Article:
Ethylmercury is a type of organometallic cation with the chemical formula C2H5Hg+. The organomercury compound ethylmercury is made up of an ethyl group bonded to a mercury atom.  It is composed of an organic CH3CH2- species (an ethyl group) bound to a mercury(II) centre. It is also known by its chemical name, thiomersal or ethylmercury chloride. Thimerosal is the primary source of ethylmercury. Certain vaccines and pharmaceutical products contain ethylmercury as a preservative.

Thiomersal, also known as ethylmercury chloride, contains 49% mercury by weight. To prevent bacterial and fungal contamination, it has been used as a preservative in some vaccines and other medical products. It works especially well in multidose vials, which use the same container to administer multiple doses.

Synthesis and structure

Ethylmercury (C2H5Hg+) is a compound substituent: it is found in compounds with the formula C2H5HgX, where X is a chloride, thiolate, or another organic group. The most well-known example is X = the mercaptide group of thiosalicylic acid, as in thiomersal. Ethylmercury is most commonly encountered in the body as derivatives with a thiolate attached to the mercury. Hg(II) has a linear or sometimes trigonal coordination geometry in these compounds. Because mercury and carbon have comparable electronegativities, the mercury-carbon bond is described as covalent.

Ethylmercury is distinct from methylmercury, another organomercury compound formed through the methylation of inorganic mercury. Methylmercury is a well-known environmental toxin that can accumulate in fish and other organisms, posing health risks when consumed in large amounts.

Extensive research has been conducted to evaluate the potential health effects of ethylmercury. The World Health Organisation (WHO), the United States Food and Drug Administration (FDA), and the European Medicines Agency (EMA) have all agreed that the use of ethylmercury as a preservative in vaccines poses no significant risk to human health.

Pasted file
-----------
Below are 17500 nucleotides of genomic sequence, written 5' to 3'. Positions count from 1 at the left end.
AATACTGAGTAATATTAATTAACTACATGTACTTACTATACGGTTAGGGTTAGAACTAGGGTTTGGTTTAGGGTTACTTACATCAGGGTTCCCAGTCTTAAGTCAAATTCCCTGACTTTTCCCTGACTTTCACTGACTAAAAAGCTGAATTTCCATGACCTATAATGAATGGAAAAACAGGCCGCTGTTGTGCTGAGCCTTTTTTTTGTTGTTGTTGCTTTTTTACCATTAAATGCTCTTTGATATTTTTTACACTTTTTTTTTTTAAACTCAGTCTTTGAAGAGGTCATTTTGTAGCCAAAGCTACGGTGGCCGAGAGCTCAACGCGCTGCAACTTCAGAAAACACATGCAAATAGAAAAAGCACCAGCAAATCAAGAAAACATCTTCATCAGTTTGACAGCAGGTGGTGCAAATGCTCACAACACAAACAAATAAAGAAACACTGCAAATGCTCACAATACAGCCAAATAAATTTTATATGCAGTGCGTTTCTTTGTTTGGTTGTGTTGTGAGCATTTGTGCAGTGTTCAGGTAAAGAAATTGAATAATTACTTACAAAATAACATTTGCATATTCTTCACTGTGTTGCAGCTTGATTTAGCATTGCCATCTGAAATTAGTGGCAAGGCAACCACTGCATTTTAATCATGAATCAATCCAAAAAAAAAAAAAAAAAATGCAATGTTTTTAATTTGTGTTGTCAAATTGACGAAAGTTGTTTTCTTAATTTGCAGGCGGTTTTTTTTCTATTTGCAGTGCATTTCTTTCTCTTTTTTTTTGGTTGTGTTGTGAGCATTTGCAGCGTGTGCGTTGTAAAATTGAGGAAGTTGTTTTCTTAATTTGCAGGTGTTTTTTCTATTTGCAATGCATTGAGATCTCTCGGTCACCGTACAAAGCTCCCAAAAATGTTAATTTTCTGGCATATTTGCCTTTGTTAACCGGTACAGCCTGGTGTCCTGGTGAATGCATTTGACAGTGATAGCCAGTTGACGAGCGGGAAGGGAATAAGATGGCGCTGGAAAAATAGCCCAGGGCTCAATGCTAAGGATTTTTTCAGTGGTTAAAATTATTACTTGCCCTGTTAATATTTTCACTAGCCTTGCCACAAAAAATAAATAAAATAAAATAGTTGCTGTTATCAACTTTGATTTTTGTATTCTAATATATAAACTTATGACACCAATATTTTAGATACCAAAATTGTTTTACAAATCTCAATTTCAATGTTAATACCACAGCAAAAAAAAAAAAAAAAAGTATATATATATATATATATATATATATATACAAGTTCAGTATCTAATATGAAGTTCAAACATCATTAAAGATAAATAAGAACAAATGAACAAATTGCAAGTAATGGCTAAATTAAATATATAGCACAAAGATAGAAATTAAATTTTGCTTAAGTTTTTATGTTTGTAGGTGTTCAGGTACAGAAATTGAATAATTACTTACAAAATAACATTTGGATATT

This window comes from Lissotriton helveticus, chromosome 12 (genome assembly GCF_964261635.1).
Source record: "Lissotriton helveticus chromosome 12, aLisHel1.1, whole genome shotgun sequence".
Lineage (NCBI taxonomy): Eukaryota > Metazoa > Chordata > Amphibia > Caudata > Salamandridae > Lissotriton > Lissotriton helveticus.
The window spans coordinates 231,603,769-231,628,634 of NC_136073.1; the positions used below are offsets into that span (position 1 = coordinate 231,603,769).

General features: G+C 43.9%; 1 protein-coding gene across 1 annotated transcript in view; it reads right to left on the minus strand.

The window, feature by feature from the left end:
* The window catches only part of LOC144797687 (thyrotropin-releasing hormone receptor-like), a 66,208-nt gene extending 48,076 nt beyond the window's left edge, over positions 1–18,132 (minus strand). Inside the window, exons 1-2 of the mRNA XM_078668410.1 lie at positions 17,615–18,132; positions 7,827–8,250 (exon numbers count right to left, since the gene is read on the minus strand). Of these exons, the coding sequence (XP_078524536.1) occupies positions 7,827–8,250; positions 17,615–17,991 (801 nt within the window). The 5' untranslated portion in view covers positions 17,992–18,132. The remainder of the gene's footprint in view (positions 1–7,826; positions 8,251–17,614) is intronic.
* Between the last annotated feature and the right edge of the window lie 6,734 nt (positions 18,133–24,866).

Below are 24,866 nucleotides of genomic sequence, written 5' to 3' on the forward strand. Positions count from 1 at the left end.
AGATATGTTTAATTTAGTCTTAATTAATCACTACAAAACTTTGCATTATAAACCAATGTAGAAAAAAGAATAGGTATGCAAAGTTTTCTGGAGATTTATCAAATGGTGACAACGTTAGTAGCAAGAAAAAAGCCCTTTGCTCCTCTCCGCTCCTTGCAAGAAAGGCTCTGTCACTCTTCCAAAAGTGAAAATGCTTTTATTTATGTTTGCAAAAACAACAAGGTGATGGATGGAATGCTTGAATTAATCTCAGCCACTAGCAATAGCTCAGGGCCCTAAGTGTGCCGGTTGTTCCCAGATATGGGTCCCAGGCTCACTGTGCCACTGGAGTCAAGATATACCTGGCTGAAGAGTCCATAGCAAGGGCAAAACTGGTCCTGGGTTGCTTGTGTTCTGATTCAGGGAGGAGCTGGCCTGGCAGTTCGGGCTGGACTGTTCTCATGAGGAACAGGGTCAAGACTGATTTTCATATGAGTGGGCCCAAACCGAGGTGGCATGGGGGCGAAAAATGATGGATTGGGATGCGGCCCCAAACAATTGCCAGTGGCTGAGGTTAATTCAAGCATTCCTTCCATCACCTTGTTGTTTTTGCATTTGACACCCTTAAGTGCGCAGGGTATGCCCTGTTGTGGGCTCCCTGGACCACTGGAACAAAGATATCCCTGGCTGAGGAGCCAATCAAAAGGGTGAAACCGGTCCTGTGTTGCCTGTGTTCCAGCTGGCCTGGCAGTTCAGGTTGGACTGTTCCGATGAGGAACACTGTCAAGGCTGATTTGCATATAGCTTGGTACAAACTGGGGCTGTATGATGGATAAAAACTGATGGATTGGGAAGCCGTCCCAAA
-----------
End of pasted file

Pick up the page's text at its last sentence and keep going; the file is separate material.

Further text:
The toxicity of ethylmercury has been extensively researched. Ethylmercury, like methylmercury, distributes to all body tissues, crossing the blood-brain barrier and the placental barrier, and it moves freely throughout the body. Extrapolating from methylmercury dose-response relationships, risk assessments for effects on the human nervous system have been made. Estimates suggest that ethylmercury clears from blood in adult humans with a half-life of 3-7 days; however, this area has not been thoroughly studied.

Thiomersal has been phased out or reduced in many childhood vaccines in several countries due to concerns about mercury exposure, particularly in infants and young children. This was done as a precautionary measure, despite the fact that there was no conclusive evidence that the low levels of ethylmercury used in vaccines caused harm.

Public health concerns

Concerns about the effects of methylmercury led to the removal of thimerosal from childhood vaccines in the United States in 1999, but it is still used in all multi-dose vaccines and flu shots (though many single-use vaccines without thimerosal are available).

Researchers have argued that risk assessments based on methylmercury were overly conservative, given that ethylmercury is eliminated from the body and brain much faster than methylmercury. Furthermore, the same researchers have argued that, despite having a much longer half-life in the brain, inorganic mercury metabolised from ethylmercury is far less toxic than inorganic mercury produced from mercury vapour, for unknown reasons.